Can you explain how marine batteries are rated and what the numbers mean when comparing batteries?
Ralph Doolin responds:
A Marine Cranking Amp or MCA is the commonly used rating for marine starting power. It is the number of amperes a lead-acid battery at 32 degrees Farenheit can deliver for 30 seconds, maintaining at least 1.2 volts per cell (7.2 volts for a 12-volt battery). This lets you know how much power you have to start your boat's engine.
Amp Hours are simply a unit of measure for a battery's electrical storage capacity, and this rating applies to deep-cycle marine batteries. The rating is obtained by multiplying the current in amperes by the time in hours of discharge. A battery delivering five amperes for 20 hours, delivers 100 Amp Hr (five amperes X 20 hours) of capacity. In other words, this rating lets you know how many amps, for how long, you can draw from your deep-cycle battery.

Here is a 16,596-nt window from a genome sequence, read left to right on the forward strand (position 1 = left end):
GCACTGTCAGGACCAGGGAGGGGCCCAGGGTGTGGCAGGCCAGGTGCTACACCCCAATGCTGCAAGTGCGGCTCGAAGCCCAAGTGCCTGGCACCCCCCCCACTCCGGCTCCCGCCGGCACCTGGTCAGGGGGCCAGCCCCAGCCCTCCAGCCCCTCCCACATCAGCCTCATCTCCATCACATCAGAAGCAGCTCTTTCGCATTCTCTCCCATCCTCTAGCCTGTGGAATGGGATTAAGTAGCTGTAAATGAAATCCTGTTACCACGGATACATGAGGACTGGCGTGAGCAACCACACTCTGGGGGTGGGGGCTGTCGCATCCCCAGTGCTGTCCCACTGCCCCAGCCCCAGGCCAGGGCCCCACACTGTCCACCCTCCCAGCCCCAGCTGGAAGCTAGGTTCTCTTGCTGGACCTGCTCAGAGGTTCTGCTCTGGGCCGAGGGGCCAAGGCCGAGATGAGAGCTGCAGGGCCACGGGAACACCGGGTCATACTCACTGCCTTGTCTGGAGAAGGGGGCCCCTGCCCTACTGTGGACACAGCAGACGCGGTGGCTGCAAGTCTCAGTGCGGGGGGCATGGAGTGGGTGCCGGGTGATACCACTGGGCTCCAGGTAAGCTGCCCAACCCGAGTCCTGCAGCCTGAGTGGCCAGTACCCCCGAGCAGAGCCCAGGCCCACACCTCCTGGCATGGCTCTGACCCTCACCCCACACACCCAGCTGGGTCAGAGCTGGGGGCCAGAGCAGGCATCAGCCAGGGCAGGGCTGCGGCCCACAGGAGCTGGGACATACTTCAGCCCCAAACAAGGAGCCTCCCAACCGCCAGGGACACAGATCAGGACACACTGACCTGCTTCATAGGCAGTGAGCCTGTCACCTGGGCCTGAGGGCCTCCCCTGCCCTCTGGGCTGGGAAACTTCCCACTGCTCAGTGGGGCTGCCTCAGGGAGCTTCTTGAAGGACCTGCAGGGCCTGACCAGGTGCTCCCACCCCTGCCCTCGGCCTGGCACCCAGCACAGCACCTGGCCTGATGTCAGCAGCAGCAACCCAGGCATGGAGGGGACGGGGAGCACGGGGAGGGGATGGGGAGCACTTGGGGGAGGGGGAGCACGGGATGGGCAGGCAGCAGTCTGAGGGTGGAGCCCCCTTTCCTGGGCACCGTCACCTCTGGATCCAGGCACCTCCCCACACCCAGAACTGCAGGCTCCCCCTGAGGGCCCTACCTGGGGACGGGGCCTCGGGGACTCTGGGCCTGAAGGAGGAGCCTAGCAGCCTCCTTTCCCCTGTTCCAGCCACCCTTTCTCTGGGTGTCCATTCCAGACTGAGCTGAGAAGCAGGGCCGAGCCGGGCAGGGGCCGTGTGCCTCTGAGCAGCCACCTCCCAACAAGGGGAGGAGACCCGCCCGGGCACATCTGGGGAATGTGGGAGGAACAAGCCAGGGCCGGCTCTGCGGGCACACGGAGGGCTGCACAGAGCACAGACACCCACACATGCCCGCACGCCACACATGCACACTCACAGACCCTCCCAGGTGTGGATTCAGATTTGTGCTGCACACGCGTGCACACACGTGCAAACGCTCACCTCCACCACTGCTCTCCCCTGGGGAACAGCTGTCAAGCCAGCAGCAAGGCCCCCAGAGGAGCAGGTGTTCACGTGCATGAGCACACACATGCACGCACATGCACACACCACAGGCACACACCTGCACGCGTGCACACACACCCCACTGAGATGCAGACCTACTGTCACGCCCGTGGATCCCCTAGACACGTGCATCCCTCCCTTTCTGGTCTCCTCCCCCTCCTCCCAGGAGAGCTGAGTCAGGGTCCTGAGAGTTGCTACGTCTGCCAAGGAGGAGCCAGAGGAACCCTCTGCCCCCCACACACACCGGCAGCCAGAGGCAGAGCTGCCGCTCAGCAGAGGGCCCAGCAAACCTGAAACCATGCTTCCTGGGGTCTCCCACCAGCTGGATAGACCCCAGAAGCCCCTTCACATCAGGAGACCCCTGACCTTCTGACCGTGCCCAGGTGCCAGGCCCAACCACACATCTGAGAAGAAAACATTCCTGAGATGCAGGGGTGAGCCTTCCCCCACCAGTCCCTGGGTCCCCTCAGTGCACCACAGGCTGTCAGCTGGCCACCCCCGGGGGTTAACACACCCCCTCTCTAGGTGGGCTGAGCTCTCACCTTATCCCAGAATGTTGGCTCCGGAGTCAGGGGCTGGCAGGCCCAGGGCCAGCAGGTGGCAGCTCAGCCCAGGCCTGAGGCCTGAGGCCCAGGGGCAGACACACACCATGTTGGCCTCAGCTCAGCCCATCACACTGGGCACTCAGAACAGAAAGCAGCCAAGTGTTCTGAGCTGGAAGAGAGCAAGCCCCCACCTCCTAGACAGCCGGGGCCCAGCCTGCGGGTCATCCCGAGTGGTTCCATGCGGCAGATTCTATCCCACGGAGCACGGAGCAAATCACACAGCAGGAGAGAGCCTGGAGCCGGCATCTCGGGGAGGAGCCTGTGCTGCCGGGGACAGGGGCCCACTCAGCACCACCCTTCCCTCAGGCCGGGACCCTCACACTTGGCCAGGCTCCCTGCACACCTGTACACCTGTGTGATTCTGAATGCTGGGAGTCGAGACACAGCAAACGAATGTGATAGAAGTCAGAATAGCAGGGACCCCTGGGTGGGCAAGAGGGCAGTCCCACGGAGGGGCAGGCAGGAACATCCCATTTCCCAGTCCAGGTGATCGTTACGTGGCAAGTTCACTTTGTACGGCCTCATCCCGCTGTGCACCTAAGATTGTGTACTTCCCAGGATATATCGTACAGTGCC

The reserve capacity is the time in minutes that a new, fully charged battery will deliver 25 amperes at 80 degrees Farenheit and maintain a terminal voltage equal to, or greater than, 1.75 volts per cell. This rating represents the time the battery will continue to operate if the alternator or generator of a boat fails. Reserve capacity is a battery's ability to sustain a minimum electrical load in the event of a charging system failure.
Deep-cycle batteries are designed to provide "deep cycle" power, which makes these batteries different from ordinary car batteries. Starting a car requires a high amount of energy for a short period of time (about five seconds). Only a small amount of the battery's capacity is used. Once the engine starts running, the battery is recharged quickly by the alternator, which carries the basic electrical load. On the other hand, deep-cycle batteries supply a relatively low amount of current for a long period of time. They are specially designed to power electric trolling motors and other electrical accessories in boats and recreational vehicles. Unlike ordinary car starting batteries, these batteries can run down and be recharged (deep cycled) repeatedly with minimum loss of capacity.
Here's hoping that this information is useful to you. If you need to purchase a new heavy duty battery for your boat, check out the selection of batteries in SailNet's Store.
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